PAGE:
Posted by: Mike Ferruggia | June 27, 2011

Loyalty and Betrayal

I’ve posted previously that one of the aspects of tai chi leadership is engendering a sense of loyalty. I’ve tried to put this into practice at work, in teaching students, in my relationships with friends and family. We do this by being loving, trusting, helpful, building people up instead of tearing them down, and being forgiving. We also have a high sense of awareness to see the larger picture, to see the larger scope of things, and by eschewing the desires of the ego, which leads us to using others instead of being in a healthy relationship with them.

Feelings are hurt the most when we think we have been betrayed by the people we trusted the most.

So how do we cope with it when we have engendered loyalty and we feel it has been betrayed? I’m thinking about this. Do we go to the movie the Godfather and fix it that way? Do we cut people out of our lives forever, do we hold grudges forever? Is our ego so assaulted that we turn loved ones into enemies? Do they deserve to be? Isn’t it perhaps the biggest sin to be a benedict arnold, to betray someone, to turn on someone, to be the dog that bites the hand that feeds it?

Some realizations about this. A lot of people will do something disloyal because they don’t know any better. Sometimes they do things with the best of intentions, sometimes they are motivated by emotions and selfishness and greed. I think there is still hope of communicating, forgiving, growing and moving on in these instances. We must also be aware of how much the feelings of betrayal are based on ego desires. Maybe the person didn’t listen to you because what you wanted wasn’t the right thing. Blind loyalty is not the goal. True loyalty is. Forgiveness is an amazing quality that works.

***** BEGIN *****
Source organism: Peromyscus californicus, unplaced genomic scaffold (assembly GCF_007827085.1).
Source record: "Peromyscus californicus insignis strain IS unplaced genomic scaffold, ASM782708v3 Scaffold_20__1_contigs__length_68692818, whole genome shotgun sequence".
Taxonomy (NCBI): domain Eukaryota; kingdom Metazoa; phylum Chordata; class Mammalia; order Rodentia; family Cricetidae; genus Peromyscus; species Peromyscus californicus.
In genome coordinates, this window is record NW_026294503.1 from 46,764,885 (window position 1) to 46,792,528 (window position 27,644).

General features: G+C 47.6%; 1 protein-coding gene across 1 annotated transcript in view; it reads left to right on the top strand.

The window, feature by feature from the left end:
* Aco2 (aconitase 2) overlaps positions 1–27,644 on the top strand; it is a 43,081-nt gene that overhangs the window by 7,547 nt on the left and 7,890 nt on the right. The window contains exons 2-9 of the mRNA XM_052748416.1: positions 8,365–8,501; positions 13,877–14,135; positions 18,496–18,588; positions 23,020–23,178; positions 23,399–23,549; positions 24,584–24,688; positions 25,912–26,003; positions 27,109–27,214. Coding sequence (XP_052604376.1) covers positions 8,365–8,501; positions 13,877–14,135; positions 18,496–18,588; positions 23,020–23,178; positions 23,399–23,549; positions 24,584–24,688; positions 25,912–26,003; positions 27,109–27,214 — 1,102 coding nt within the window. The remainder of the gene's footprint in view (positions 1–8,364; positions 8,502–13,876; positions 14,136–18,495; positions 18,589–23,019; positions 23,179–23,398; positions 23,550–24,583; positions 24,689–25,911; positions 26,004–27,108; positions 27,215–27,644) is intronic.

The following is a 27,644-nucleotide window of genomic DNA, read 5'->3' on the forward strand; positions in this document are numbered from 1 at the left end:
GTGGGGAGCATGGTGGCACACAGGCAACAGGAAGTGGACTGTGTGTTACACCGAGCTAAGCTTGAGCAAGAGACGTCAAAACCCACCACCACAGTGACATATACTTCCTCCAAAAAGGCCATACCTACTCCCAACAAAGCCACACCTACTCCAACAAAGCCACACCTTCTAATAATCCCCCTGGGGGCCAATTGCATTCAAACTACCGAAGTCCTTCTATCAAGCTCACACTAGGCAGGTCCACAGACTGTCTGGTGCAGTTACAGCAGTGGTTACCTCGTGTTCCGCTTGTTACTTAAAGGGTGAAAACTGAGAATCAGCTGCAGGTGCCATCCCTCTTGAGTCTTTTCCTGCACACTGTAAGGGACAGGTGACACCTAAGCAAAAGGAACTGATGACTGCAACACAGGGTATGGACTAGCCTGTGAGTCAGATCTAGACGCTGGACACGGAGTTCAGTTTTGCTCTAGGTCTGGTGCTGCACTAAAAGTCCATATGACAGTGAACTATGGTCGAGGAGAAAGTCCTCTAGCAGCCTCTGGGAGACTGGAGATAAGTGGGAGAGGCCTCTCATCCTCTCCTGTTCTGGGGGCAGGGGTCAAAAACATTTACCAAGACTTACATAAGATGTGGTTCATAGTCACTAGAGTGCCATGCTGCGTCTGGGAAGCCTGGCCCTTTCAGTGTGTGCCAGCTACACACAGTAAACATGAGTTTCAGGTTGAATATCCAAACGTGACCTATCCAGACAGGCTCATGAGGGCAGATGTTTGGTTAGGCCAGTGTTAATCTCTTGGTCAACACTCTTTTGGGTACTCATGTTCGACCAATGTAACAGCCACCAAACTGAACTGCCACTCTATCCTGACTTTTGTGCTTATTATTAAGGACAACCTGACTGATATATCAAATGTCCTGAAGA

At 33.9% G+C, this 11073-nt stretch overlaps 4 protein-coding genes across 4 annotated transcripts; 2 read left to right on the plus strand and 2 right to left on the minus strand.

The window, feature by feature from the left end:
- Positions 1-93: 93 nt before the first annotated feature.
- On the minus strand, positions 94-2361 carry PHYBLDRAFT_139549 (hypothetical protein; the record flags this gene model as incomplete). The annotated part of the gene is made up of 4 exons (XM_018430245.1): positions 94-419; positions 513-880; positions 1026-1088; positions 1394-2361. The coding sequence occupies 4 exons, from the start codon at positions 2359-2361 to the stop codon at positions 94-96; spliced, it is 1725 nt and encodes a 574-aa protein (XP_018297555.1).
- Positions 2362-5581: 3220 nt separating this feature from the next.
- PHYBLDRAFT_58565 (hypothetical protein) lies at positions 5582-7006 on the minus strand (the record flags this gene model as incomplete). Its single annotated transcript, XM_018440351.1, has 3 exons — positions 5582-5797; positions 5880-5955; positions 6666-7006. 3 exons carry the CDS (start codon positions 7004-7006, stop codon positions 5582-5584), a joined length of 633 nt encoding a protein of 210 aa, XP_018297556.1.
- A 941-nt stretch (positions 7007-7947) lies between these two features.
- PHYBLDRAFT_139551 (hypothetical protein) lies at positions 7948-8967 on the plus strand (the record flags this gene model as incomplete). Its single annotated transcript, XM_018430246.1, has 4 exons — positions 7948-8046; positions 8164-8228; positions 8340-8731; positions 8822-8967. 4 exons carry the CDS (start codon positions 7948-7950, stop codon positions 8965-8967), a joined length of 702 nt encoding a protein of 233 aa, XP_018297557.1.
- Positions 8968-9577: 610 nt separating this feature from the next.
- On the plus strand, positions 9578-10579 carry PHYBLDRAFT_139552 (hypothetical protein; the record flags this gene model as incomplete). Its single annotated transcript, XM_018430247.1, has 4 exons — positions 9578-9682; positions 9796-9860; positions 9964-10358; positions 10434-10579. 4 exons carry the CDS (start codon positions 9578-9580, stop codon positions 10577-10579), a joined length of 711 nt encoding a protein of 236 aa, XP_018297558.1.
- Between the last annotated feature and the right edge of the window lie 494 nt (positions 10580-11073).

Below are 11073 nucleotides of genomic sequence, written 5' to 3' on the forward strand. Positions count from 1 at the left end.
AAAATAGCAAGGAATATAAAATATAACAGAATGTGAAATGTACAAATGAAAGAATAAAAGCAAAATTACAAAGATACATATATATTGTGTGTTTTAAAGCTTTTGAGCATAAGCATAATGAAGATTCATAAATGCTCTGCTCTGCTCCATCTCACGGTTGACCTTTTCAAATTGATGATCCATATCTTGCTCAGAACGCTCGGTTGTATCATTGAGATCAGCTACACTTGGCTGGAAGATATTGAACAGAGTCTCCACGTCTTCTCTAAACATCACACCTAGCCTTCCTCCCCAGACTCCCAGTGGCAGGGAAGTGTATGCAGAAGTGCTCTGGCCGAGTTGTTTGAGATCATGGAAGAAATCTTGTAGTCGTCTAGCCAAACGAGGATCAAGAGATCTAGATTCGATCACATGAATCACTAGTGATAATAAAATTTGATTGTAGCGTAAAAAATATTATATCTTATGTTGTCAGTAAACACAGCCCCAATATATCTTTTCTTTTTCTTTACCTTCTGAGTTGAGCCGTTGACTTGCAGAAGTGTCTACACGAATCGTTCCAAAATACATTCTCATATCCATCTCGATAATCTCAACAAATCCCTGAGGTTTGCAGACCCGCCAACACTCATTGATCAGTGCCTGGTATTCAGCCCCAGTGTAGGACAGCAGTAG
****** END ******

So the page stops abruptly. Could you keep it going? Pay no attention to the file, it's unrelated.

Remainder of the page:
Unfortunately, there may be times in our lives when someone truly does betray our trust intentionally, when they are looking to hurt us, when they don’t care about us anymore. I’ve never believed really in vengeance or revenge. I’ve seen too many movies for that. But I do believe in justice and balance, and there may be times when we need to remove someone from our sphere or circle. It is sad, but tai chi is not all softness. It is soft and hard. And sometimes there may be an occasion in our lives when we must be hard. Tai chi practice helps to develop the inner wisdom to discern.

We all want love, we all want loyalty. By creating tru, tai chi esque relationships, we protect ourselves from most betrayals because they are based on truth, love, trust, and compassion.

Being loyal is also important. It’s hard to expect it from others if we are not loyal ourselves. And, of course, the biggest temptation to not being loyal is again the desires of the ego.



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